"[H]opes of a peaceful transition to independence were dashed when Kiir sacked Machar from his vice presidential post in July 2013, setting the stage for a violent power-struggle between the two men. War broke out five months later, after Kiir’s troops massacred people of Machar’s Nuer ethnic group in Juba. By the beginning of 2016, more than 2 million South Sudanese had been displaced and as many as 100,000 had been killed, though estimates vary widely. A peace agreement signed in August 2015 was intended to bring the two sides together into a unity government, but both had routinely flouted its provisions even before fighting broke out on Thursday," Jason Patinkin and Ty McCormick write for Foreign Policy.
"South Sudan is running out of money, which along with a civil war and mass food shortages is putting the world’s youngest country at risk of becoming its youngest failed state. In the past two years, the U.S. government has spent more than $1 billion to try to help stave off escalating violence in South Sudan, government figures show. Other Western countries have also given massive amounts. Secretary of State John Kerry in May announced an additional $5 million to establish a court to 'hold perpetrators of violence to account.' But the South Sudanese government has run through its cash reserves and is trying to pay for a war with credit and a trickle of oil money," Heidi Vogt writes for the Wall Street Journal.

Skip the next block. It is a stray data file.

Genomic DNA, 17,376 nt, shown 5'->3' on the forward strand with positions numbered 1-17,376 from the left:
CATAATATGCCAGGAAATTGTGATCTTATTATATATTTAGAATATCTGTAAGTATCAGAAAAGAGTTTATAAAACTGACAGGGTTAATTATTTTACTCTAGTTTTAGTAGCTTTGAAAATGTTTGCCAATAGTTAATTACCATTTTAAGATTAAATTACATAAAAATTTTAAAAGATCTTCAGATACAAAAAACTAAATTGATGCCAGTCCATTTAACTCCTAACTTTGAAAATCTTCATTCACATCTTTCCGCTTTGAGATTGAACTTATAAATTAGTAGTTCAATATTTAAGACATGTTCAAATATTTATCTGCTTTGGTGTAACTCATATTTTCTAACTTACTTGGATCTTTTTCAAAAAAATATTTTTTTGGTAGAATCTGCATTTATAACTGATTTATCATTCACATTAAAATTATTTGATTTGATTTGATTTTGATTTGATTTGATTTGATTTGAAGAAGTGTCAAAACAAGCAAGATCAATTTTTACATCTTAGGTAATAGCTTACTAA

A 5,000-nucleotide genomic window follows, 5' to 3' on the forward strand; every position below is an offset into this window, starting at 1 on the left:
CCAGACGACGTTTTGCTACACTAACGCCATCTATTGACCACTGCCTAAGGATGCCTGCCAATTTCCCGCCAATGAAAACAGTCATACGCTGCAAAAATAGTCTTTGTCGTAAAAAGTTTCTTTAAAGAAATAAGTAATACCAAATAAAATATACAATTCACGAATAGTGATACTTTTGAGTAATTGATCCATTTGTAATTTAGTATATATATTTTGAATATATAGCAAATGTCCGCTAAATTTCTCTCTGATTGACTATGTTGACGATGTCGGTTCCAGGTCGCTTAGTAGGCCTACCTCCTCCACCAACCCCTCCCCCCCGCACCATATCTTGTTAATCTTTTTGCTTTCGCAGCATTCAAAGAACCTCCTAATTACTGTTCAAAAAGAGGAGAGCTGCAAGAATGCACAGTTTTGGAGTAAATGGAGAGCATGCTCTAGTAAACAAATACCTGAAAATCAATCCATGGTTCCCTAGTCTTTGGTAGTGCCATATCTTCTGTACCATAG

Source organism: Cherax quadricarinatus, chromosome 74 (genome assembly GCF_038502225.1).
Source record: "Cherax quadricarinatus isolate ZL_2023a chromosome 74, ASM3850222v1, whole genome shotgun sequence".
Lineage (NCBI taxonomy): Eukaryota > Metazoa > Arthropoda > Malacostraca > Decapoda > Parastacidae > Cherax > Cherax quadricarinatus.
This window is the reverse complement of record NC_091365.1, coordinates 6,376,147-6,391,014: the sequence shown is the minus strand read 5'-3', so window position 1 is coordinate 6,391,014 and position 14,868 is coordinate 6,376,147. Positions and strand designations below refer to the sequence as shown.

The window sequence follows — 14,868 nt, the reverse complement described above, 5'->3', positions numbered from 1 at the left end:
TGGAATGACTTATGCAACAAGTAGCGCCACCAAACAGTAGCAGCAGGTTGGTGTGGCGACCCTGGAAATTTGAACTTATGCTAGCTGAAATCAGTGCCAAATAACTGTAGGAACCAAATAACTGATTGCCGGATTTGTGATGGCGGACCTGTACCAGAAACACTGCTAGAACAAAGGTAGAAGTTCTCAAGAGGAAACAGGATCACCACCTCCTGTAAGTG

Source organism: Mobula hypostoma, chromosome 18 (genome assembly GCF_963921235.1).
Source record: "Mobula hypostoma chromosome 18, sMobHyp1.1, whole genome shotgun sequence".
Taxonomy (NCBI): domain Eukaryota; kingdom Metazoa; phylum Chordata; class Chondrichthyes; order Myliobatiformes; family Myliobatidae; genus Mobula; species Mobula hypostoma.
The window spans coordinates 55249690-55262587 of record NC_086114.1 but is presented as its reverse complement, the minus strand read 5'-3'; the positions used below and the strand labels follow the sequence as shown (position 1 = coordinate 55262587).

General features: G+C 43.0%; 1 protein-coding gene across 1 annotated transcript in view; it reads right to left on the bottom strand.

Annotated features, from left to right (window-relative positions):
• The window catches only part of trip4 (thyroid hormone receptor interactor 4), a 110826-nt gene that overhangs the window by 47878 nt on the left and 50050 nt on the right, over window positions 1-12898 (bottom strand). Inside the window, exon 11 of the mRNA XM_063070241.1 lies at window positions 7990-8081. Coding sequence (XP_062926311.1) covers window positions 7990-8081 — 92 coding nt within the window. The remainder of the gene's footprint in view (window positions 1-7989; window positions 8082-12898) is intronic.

"Machar’s return to Juba late April marked the end of a two-and-a-half-year civil war in which government and opposition forces alike committed mass atrocities against civilians, including murder, rape, and the use of child soldiers. Much of the brutality took place along ethnic lines, with Kiir’s Dinka soldiers targeting civilians of Machar’s Nuer people, and vice versa. The two sides signed a peace agreement in Addis Ababa in 2015, and Machar’s return marked a step forward, at least enabling the formation of a transitional unity government. But other parts of the agreement seem forgotten or outright ignored – most obviously, Kiir has ploughed on with implementing his 28-states policy without waiting for an independent commission to evaluate the move," Alice Su writes for IRIN News.